Trojan asteroids,asteroids that revolve about the sun in the same orbit as a planet, occupying stable positions (known as Lagrangian points) either about 60° ahead of the planet in the orbit or about 60° behind it. Such asteroids were first discovered (1906) in Jupiter's orbit. In 1990, a similar asteroid, Eureka, was found in the orbit of Mars, and several others have since been discovered. Similar asteroids also have been found in Neptune's orbit since 2001, and a Trojan asteroid in earth's orbit was confirmed in 2011.
The Trojan asteroids represent one possible special solution to the famous three-body problem (see also celestial mechanics), with each group forming an equilateral triangle with the planet whose orbit they share and the sun. Some Trojan asteroids are composed of ice and dirt, rather than rock, making it possible that they are captured comets. The first Trojan asteroid discovered was Achilles, observed by the German astronomer Max Wolf; all of Jupiter's Trojan asteroids are named for heroes of the Trojan War.
"Trojan asteroids." The Columbia Encyclopedia, 6th ed.. . Encyclopedia.com. (August 21, 2017). http://www.encyclopedia.com/reference/encyclopedias-almanacs-transcripts-and-maps/trojan-asteroids
"Trojan asteroids." The Columbia Encyclopedia, 6th ed.. . Retrieved August 21, 2017 from Encyclopedia.com: http://www.encyclopedia.com/reference/encyclopedias-almanacs-transcripts-and-maps/trojan-asteroids
Encyclopedia.com gives you the ability to cite reference entries and articles according to common styles from the Modern Language Association (MLA), The Chicago Manual of Style, and the American Psychological Association (APA).
Within the “Cite this article” tool, pick a style to see how all available information looks when formatted according to that style. Then, copy and paste the text into your bibliography or works cited list.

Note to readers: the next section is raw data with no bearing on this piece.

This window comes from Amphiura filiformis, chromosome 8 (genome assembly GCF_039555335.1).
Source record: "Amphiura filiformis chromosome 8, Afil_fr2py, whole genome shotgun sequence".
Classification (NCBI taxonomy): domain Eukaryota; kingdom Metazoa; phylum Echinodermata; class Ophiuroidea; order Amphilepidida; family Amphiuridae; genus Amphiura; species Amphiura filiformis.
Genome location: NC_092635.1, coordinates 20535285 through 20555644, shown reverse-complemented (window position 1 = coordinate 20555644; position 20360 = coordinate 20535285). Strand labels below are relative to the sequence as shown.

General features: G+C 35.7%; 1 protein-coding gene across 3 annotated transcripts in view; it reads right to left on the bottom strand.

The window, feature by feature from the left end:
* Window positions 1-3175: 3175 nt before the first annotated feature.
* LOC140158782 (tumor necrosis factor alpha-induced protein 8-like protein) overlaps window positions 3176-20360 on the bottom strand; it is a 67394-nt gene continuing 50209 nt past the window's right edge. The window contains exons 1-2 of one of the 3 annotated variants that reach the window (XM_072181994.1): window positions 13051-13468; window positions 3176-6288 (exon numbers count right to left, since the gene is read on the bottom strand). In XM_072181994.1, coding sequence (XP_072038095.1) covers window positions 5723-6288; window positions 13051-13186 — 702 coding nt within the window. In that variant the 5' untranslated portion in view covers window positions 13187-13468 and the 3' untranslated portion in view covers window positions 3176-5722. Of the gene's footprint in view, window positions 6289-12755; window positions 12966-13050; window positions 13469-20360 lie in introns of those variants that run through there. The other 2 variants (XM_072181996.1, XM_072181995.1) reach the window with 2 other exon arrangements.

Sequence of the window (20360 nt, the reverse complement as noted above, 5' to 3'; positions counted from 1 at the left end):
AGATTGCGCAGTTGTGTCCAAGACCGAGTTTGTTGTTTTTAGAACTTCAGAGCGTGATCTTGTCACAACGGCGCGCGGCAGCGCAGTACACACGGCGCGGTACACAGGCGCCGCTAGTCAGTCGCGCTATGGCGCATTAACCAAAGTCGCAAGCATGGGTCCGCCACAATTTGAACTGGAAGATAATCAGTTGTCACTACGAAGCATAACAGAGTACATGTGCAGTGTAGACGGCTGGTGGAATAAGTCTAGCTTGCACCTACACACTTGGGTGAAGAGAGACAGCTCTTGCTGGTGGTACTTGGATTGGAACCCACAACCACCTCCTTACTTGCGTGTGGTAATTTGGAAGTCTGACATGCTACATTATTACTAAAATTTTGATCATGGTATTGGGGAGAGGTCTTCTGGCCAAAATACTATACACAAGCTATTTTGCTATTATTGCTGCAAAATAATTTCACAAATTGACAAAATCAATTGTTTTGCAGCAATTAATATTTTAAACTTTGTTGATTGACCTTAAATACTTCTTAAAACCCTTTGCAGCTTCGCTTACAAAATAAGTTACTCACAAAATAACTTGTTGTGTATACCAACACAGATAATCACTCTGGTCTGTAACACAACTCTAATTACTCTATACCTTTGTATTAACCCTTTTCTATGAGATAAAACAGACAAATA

Because each style has its own formatting nuances that evolve over time and not all information is available for every reference entry or article, Encyclopedia.com cannot guarantee each citation it generates. Therefore, it’s best to use Encyclopedia.com citations as a starting point before checking the style against your school or publication’s requirements and the most-recent information available at these sites:
Modern Language Association
The Chicago Manual of Style
American Psychological Association
- Most online reference entries and articles do not have page numbers. Therefore, that information is unavailable for most Encyclopedia.com content. However, the date of retrieval is often important. Refer to each style’s convention regarding the best way to format page numbers and retrieval dates.
- In addition to the MLA, Chicago, and APA styles, your school, university, publication, or institution may have its own requirements for citations. Therefore, be sure to refer to those guidelines when editing your bibliography or works cited list.